NGC 2244- Rosette Nebula  1.25.2008
Image Capture Details

Optics:  Meade LX200 14 GPS @ F/2 with HyperStar
Mount: Meade
Camera: Canon Digital Rebel
Filters: Astronomik LP
Exposure:  322X 15 Seconds = 80 Minutes ISO 400
Time: 8.55:PM EST - 10:09PM EST
Location: Waldwick, NJ
© 2008 David A. Trapani
All Rights Reserved
Click image for
higher resolution
The Rosette Nebula is a large, circular hydrogen gas
region located near one end of a giant molecular cloud in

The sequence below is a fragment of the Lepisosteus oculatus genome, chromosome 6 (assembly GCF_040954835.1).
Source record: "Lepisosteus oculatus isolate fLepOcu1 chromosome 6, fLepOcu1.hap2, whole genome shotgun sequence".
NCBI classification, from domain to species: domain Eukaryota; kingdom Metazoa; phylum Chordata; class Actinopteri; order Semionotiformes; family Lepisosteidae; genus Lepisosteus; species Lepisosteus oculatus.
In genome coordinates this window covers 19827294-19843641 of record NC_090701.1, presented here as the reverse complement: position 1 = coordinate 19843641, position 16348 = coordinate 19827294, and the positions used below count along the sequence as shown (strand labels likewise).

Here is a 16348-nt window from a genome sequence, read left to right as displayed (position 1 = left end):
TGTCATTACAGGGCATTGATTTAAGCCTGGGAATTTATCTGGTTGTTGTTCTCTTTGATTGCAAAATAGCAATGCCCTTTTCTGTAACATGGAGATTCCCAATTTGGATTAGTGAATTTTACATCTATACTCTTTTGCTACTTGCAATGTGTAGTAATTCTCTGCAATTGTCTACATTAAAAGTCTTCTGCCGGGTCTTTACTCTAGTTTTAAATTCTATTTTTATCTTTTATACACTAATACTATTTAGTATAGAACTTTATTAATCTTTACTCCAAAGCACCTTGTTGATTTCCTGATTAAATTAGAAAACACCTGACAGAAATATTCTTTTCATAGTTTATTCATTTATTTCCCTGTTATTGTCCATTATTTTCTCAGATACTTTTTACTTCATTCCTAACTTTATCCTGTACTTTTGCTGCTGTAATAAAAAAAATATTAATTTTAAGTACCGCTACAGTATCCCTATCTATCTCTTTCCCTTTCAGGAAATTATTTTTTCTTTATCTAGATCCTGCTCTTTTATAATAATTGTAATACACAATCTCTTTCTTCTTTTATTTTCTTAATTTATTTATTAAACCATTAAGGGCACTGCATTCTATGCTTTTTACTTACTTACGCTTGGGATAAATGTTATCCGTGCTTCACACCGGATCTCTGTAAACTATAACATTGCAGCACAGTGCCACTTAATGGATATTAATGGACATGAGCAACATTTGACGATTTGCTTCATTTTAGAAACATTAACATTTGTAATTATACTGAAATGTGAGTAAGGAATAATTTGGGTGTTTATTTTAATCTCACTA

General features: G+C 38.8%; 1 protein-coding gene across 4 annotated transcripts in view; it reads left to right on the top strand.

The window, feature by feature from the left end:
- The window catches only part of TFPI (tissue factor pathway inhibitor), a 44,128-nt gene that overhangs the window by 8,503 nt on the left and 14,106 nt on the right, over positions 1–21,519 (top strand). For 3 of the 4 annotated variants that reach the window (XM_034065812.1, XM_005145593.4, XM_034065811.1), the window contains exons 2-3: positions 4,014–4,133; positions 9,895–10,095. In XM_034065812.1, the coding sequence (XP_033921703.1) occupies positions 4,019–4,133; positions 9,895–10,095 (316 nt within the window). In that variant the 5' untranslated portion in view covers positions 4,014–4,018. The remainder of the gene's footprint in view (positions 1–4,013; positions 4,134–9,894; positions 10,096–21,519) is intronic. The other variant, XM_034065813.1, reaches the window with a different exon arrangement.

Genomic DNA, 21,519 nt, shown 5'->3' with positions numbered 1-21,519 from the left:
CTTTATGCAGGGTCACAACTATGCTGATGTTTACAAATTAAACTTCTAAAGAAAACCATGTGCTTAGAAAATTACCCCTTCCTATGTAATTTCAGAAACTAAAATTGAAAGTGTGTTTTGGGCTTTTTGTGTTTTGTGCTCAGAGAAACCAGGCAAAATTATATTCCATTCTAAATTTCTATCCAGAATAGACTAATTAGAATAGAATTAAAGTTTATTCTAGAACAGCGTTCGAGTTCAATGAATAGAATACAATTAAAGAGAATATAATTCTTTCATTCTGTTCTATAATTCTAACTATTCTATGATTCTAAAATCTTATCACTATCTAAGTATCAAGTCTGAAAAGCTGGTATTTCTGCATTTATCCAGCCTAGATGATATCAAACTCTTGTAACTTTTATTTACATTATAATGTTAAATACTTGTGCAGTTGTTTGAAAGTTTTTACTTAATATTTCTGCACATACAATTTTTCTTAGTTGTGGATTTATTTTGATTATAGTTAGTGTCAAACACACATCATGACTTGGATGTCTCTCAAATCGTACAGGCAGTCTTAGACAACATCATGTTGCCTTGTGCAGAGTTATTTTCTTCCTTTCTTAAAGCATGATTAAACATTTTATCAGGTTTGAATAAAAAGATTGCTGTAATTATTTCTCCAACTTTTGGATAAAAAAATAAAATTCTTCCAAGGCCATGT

the Monoceros region of the Milky Way Galaxy. The open
cluster NGC 2244 is closely associated with the
nebulosity, the stars of the cluster having been formed
from the nebula's matter.

The cluster and nebula lie at a distance of some 5,200
light years from Earth (although estimates of the distance
vary considerably) and measure roughly 130 light years
in diameter. The radiation from the young stars excite the
atoms in the nebula, causing them to emit radiation
themselves producing the emission nebula we see. The
mass of the nebula is estimated to be around 10,000
solar masses.

It is believed that stellar winds from a group of O and B
stars are exerting pressure on interstellar clouds to
cause compression, followed by star formation in the
nebula. This star formation is currently still ongoing.